AVX-512 Makes Ryzen 9 7950X Geekbench 5 Results Look Good — Too Good

Ryzen 7000 is launching later this month, and we’re starting to see benchmarks of official Ryzen 7000 chips in the wild. But with the introduction of AVX512 on Zen 4, the new Geekbench benchmarks inflate Ryzen 7000’s average performance estimates over Zen 3 chips to seemingly absurd levels.

@Benchleaks on Twitter shared a new Ryzen 9 7950X Geekbench 5 score that shows very impressive gains for the Zen 4 architecture over Zen 3.

The test bench for this new Geekbench 5 result featured a 16-core Ryzen 9 7950X Zen 4 chip with a maximum reported frequency of 5.738GHz, 32GB of 6000MT/s DDR5 RAM, and an Asus ROG Crosshair X670E Extreme motherboard.

The test results show a single-core score of 2,217 points, and an eye-watering multi-core score of 24,396 points. 

For comparison, we pulled a recent Geekbench 5 benchmark of the 16-core Ryzen 9 5950X Zen 3 processor (running on a B550 Aorus Elite motherboard with 32GB of 3600MT/s DDR4 memory). The 5950X’s test results show a lower single-core score of 1,725 points and a dramatically lower multi-core score of 17,069 points. Based on these results, the 7950X outperforms the 5950X by 29% in the single-core test and 43% in the multi-core test.

These scores look fantastic for the 7950X, but they don’t tell us the entire story. For that, we need to look at the different workloads Geekbench 5 uses in its benchmark. Geekbench 5 splits three types of workloads across 21 benchmarks, including integer, floating point, and AVX-intensive cryptographic workloads. 

If we take a look at how both chips perform in each of these different workload categories, the story becomes clearer.

Workload differences in Geekbench 5 – 5950X vs 7950X
Workloads – Single Threaded Ryzen 9 5950X Ryzen 9 7950X
Integer 1467 1806 23.1%
Floating Point 1874 2288 22%
Crypto 4188 7140 70.5%
Workloads – Multi Threaded
Integer 16735 24273 45%
Floating Point 19304 26652 38%
Crypto 8006 12465 55.7%

While the floating point and integer results are impressive on their own, Ryzen 7000’s biggest performance gains come from the chip’s substantially higher Cryptograph benchmark results — which are almost 71% higher than the 5950X’s results in single-core performance.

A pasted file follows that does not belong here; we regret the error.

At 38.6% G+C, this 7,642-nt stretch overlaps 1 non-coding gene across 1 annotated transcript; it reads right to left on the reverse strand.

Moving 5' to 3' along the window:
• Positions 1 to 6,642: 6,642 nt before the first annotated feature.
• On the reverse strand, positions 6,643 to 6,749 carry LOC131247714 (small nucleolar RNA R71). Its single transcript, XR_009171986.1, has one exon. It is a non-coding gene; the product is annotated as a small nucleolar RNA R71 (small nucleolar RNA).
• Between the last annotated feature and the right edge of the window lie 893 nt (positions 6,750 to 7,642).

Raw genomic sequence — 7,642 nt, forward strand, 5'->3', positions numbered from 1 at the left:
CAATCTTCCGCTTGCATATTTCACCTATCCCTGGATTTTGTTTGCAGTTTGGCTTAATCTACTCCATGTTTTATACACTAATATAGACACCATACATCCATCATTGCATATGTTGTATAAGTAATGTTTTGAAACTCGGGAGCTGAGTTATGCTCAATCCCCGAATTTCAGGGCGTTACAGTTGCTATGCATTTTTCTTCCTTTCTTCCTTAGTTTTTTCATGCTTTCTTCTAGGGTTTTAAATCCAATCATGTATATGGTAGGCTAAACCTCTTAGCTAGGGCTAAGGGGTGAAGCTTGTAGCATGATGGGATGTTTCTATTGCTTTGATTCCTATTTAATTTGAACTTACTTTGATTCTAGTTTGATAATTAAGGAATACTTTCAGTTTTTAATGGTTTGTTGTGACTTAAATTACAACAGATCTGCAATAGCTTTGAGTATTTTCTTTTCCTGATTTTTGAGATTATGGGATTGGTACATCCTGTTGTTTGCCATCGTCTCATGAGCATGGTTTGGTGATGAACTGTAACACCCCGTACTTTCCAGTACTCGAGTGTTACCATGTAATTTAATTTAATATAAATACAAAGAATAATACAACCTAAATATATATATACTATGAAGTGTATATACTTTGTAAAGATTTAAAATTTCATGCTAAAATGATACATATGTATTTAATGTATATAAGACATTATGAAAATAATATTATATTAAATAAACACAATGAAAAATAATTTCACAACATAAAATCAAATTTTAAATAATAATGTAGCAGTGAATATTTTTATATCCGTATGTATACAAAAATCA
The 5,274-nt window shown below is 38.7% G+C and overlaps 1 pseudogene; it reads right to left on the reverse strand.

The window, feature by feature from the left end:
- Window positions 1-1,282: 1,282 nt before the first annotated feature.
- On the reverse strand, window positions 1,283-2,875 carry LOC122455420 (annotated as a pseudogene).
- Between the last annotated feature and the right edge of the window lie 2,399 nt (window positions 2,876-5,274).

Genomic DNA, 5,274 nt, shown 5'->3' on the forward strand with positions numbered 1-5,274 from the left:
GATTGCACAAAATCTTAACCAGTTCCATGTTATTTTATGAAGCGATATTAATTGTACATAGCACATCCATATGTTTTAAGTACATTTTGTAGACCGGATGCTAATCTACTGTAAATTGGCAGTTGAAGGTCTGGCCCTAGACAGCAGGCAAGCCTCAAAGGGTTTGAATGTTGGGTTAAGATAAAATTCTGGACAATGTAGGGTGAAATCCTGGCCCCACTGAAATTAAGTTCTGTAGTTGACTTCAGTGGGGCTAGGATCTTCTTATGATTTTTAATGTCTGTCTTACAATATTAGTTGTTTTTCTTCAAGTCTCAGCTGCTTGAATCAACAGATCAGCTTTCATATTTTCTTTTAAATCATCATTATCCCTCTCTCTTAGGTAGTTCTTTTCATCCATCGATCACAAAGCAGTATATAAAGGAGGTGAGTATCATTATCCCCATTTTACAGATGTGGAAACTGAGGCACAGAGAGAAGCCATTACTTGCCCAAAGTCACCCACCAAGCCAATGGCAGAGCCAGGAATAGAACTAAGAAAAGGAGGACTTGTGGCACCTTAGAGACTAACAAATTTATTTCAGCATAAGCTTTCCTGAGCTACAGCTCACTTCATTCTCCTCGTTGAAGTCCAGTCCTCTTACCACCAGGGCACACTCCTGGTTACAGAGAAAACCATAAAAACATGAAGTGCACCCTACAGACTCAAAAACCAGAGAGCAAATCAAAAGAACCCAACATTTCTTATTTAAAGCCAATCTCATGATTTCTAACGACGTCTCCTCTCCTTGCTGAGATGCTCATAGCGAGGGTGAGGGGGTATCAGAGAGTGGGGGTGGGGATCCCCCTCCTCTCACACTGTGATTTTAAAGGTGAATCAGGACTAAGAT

This unexpected leap in performance can be attributed to Ryzen 7000 adding the AVX-512 instruction set, which Ryzen 5000 lacks. AVX-512 is one of the newer instruction sets seen on modern processors, and it can have a remarkable performance uplift in apps that support it.

The problem with AVX-512 is its adoption rate, which is very low by today’s standards. Despite being available for over five years, very few apps currently leverage it — as a result, only a minority of power users and content creators are able to use AVX-512’s capabilities.

By contrast, integer and floating-point workloads are the most common workloads you’ll see on processors today. Gaming, multitasking, production, and just about everything else uses some form of integer instructions or floating-point calculations.

In other words, Ryzen 7000’s Geekbench 5 performance results could be considered somewhat misleading. The crypto scores, while incredible to see, will only really affect a small fraction of Ryzen 7000 users. On top of this, Geekbench 5 has been known to weight its average scores to give some subtests more importance than others. 

Unfortunately, this has been an ongoing issue with some subtests — we saw this exact issue with the Core i9-11900’s Geekbench results. But with the introduction of AVX-512 on newer processors — including Intel’s 11th Gen Rocket Lake platform, these wide performance deviations between workloads have become much more prominent — making general performance estimations difficult with some synthetic benchmarks.

That said, Ryzen 7000’s real-world performance is very good in Geekbench 5, with integer and floating-point scores well ahead of Ryzen 5000’s. But the addition of AVX-512 combined with AVX-512-intensive benchmark runs make Ryzen 7000’s single-core performance look just inflated like we saw with Rocket Lake CPUs — it’s good, but it’s not that good.